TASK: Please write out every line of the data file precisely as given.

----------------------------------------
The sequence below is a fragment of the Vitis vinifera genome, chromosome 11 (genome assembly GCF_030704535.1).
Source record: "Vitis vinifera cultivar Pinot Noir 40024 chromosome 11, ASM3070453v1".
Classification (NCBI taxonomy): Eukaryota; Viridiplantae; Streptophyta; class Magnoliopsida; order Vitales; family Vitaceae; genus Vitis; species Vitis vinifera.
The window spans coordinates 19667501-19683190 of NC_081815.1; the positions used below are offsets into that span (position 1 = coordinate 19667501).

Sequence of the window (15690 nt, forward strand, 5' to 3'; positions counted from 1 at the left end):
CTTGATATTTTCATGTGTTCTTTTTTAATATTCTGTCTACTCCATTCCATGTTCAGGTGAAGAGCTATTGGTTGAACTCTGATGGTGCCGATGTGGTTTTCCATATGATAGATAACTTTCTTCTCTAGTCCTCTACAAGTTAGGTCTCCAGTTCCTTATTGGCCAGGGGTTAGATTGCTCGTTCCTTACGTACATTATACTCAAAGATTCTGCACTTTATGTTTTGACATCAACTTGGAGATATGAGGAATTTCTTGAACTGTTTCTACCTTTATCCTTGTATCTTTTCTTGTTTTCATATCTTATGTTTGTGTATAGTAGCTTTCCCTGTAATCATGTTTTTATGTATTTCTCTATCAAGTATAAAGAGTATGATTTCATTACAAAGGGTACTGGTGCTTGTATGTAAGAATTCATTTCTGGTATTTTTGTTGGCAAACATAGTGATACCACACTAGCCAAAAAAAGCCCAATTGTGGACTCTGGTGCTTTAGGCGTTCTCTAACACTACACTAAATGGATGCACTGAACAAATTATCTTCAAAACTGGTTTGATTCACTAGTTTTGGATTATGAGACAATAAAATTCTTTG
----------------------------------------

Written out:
The sequence below is a fragment of the Vitis vinifera genome, chromosome 11 (genome assembly GCF_030704535.1).
Source record: "Vitis vinifera cultivar Pinot Noir 40024 chromosome 11, ASM3070453v1".
Classification (NCBI taxonomy): Eukaryota; Viridiplantae; Streptophyta; class Magnoliopsida; order Vitales; family Vitaceae; genus Vitis; species Vitis vinifera.
The window spans coordinates 19667501-19683190 of NC_081815.1; the positions used below are offsets into that span (position 1 = coordinate 19667501).

Sequence of the window (15690 nt, forward strand, 5' to 3'; positions counted from 1 at the left end):
CTTGATATTTTCATGTGTTCTTTTTTAATATTCTGTCTACTCCATTCCATGTTCAGGTGAAGAGCTATTGGTTGAACTCTGATGGTGCCGATGTGGTTTTCCATATGATAGATAACTTTCTTCTCTAGTCCTCTACAAGTTAGGTCTCCAGTTCCTTATTGGCCAGGGGTTAGATTGCTCGTTCCTTACGTACATTATACTCAAAGATTCTGCACTTTATGTTTTGACATCAACTTGGAGATATGAGGAATTTCTTGAACTGTTTCTACCTTTATCCTTGTATCTTTTCTTGTTTTCATATCTTATGTTTGTGTATAGTAGCTTTCCCTGTAATCATGTTTTTATGTATTTCTCTATCAAGTATAAAGAGTATGATTTCATTACAAAGGGTACTGGTGCTTGTATGTAAGAATTCATTTCTGGTATTTTTGTTGGCAAACATAGTGATACCACACTAGCCAAAAAAAGCCCAATTGTGGACTCTGGTGCTTTAGGCGTTCTCTAACACTACACTAAATGGATGCACTGAACAAATTATCTTCAAAACTGGTTTGATTCACTAGTTTTGGATTATGAGACAATAAAATTCTTTG